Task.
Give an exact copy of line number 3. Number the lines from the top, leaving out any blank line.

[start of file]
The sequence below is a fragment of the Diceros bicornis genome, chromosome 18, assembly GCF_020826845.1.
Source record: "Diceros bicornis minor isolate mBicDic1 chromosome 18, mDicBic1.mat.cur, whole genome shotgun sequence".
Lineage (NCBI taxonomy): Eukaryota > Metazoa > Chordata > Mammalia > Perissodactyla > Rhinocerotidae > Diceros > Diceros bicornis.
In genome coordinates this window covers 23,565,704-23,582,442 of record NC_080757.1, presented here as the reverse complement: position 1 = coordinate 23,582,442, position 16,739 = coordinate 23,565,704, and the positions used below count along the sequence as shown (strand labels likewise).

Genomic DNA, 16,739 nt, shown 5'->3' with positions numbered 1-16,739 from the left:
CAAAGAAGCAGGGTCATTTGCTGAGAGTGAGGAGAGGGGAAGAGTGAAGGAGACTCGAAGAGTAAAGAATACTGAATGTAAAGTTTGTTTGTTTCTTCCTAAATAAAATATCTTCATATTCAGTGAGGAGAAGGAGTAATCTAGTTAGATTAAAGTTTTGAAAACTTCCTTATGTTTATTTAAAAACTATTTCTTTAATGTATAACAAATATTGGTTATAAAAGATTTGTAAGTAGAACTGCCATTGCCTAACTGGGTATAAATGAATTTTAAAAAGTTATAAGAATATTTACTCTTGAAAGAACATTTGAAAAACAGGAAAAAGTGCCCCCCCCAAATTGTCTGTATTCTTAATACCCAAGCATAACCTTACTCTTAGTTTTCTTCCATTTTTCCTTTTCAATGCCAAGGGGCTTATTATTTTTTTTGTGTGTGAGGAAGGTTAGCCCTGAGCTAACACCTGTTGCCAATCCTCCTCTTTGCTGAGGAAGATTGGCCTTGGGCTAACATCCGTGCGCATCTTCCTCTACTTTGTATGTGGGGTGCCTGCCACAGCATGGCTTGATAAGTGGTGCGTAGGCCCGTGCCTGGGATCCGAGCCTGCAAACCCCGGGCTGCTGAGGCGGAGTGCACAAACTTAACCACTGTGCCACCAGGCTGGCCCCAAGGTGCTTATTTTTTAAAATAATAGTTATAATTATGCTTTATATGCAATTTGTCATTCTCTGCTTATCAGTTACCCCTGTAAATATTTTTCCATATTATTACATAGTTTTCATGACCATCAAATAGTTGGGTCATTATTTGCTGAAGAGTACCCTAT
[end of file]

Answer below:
Lineage (NCBI taxonomy): Eukaryota > Metazoa > Chordata > Mammalia > Perissodactyla > Rhinocerotidae > Diceros > Diceros bicornis.